Richard H. Madow, DDS, and David M. Madow, DDS.
Recent research by Bain and Company has shown that there is a single question that can tell a business (or practice) owner more than all the other questions combined. To paraphrase it for dentistry, that question is ...
"What is the likelihood that you would recommend our practice to a friend or colleague?"
Respondents are asked to rank this on a scale of 0 to 10, with 10 being "extremely likely" and 0 being "not at all likely." Based on the results of this question, a net promoter score is calculated.
But get this: According to Bain, only scores of 9 or 10 are considered to be a positive response, known as a "promoter," 7 or 8 is "passive" (satisfied but not enthusiastic), and 0 through 6 is a "detractor."
The net promoter score is the percentage of promoters minus the percentage of detractors. Does this make sense? Maybe the diagram below will help.
The average company has a net promoter score of 5% to 10%. Many companies (and some entire industries) have negative scores. And some companies have scores between 50% and 80%, such as Amazon, Zappos, Harley-Davidson, and Charles Schwab. So even the best companies have room for improvement.
“Always realize that the ultimate yardstick of your success is making your patients feel that they would be confident enough to refer your practice to a friend or colleague.”
So how can this help you, even if you do not decide to perform a similar survey?
Always realize that the ultimate yardstick of your success is making your patients feel that they would be confident enough to refer your practice to a friend or colleague. What are you doing to make them feel that way?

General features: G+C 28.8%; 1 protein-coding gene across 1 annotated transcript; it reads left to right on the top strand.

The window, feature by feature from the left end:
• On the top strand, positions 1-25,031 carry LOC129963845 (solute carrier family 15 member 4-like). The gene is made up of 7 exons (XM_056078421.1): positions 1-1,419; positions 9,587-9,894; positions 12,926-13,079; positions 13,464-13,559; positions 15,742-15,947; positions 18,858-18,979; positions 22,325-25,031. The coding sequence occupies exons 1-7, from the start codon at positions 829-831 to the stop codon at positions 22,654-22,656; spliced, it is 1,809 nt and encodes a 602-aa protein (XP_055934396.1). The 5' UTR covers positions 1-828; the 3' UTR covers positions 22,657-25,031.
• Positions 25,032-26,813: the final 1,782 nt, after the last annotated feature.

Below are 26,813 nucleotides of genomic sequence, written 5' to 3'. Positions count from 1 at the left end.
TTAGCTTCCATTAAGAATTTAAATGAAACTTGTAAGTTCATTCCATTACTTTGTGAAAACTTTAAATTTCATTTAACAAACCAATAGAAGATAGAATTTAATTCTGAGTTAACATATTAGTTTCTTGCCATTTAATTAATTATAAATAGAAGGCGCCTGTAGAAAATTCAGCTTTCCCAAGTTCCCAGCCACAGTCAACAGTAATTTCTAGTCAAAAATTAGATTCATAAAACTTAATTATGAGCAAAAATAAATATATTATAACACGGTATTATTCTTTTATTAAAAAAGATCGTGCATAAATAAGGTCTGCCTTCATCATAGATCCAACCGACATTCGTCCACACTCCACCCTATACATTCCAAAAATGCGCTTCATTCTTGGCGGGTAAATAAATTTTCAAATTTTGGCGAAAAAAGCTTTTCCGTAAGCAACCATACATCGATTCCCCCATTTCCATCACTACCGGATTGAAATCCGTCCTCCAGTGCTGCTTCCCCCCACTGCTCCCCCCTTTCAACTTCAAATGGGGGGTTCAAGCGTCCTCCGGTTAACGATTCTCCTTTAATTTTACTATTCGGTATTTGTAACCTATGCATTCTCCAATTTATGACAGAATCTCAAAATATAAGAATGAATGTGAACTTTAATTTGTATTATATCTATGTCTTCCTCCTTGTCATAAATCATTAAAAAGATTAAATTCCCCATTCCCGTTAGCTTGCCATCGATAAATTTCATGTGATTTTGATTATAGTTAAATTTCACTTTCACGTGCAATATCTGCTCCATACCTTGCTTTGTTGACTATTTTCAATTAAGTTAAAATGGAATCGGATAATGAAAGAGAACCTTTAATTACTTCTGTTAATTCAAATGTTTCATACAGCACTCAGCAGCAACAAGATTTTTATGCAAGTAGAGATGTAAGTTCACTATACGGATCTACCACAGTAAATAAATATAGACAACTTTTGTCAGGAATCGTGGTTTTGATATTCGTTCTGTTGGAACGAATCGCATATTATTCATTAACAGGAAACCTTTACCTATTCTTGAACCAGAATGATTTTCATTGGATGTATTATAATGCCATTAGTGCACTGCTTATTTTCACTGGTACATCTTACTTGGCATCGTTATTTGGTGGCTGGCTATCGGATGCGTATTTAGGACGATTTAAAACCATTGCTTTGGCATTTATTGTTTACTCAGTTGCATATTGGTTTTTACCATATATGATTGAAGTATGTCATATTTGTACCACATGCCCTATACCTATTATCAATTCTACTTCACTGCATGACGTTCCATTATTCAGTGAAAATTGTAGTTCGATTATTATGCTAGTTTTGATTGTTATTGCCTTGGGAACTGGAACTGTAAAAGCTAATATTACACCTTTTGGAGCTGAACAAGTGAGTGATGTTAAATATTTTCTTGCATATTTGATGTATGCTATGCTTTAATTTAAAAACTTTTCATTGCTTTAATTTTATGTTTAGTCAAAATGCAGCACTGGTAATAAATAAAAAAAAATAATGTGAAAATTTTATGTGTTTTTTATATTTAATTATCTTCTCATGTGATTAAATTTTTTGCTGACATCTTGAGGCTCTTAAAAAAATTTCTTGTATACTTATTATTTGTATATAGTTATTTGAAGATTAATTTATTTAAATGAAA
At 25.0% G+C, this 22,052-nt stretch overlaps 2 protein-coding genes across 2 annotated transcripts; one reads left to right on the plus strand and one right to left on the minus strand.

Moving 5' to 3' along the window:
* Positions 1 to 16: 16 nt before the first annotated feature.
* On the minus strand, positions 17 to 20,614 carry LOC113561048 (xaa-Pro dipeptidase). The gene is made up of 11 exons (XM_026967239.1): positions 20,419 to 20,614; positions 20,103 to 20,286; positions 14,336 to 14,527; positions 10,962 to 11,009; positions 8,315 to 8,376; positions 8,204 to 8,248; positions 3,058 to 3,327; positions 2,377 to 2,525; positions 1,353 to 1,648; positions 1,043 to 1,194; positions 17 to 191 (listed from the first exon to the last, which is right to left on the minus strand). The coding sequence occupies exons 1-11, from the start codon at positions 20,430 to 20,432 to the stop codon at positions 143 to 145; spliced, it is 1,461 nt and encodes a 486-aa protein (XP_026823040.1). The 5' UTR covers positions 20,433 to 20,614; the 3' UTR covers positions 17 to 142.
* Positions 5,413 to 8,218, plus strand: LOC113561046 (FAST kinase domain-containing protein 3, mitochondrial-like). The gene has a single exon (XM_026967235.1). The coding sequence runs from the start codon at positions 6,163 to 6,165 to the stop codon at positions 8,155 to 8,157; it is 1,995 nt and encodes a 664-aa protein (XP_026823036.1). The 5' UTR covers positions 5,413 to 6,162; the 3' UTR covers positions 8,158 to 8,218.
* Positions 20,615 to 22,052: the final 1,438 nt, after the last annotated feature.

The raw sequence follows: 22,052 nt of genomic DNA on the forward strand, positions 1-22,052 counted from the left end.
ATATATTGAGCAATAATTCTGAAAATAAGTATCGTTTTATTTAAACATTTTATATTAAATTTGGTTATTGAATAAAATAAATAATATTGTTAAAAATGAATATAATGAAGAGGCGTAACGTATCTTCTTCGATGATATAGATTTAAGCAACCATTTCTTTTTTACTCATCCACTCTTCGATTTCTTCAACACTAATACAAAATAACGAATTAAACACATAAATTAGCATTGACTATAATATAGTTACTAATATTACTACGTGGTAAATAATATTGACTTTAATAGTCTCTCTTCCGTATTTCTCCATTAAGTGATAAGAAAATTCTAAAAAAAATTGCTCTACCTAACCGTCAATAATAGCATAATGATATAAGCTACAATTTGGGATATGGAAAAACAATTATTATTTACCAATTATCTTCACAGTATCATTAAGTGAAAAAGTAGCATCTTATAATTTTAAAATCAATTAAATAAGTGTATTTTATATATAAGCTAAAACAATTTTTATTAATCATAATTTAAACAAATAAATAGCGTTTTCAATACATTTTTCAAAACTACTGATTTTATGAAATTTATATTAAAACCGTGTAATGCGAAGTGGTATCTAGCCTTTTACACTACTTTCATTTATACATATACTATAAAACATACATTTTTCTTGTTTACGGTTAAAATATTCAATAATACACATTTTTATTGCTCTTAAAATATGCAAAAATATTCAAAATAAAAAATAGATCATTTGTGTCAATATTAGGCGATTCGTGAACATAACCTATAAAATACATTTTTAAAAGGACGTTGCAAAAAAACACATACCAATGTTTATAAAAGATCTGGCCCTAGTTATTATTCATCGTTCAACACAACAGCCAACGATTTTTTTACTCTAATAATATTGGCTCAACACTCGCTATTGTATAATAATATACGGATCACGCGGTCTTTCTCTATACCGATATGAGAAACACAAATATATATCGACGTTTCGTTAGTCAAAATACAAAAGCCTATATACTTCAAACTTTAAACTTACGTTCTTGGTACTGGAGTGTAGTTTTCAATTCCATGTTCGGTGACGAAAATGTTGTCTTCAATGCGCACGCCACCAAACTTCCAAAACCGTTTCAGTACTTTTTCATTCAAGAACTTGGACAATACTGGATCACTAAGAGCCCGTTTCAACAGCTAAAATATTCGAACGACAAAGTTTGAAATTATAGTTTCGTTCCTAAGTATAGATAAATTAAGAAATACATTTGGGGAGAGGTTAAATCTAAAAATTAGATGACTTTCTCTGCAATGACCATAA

If your patients have mixed feelings about the service and treatment they've received at your office, they may not take the risk to speak up when a friend, family member, or colleague asks for a good dentist recommendation. There's enough pressure that comes with recommending a good restaurant, never mind a dentist! If patients aren't fully confident in you, it is unlikely they will stick their neck out and provide that all-important recommendation.
When treating each patient, imagine you are treating not only that patient, but that patient plus everyone he or she knows. If you do a great job, that could become the reality.
In 1989, Richard H. Madow, DDS, and David M. Madow, DDS, founded The Madow Brothers with the goal of helping their fellow dentists achieve success and happiness in their practices. For more information about their e-letters, audio series, New Patient Mail marketing program, Dental Powerhouse group, their live presentations (including "How To Love Dentistry, Have Fun, and Prosper," "The Ultimate Dental Boot Camp," and especially "TBSE"), and more, check them out at www.madow.com.
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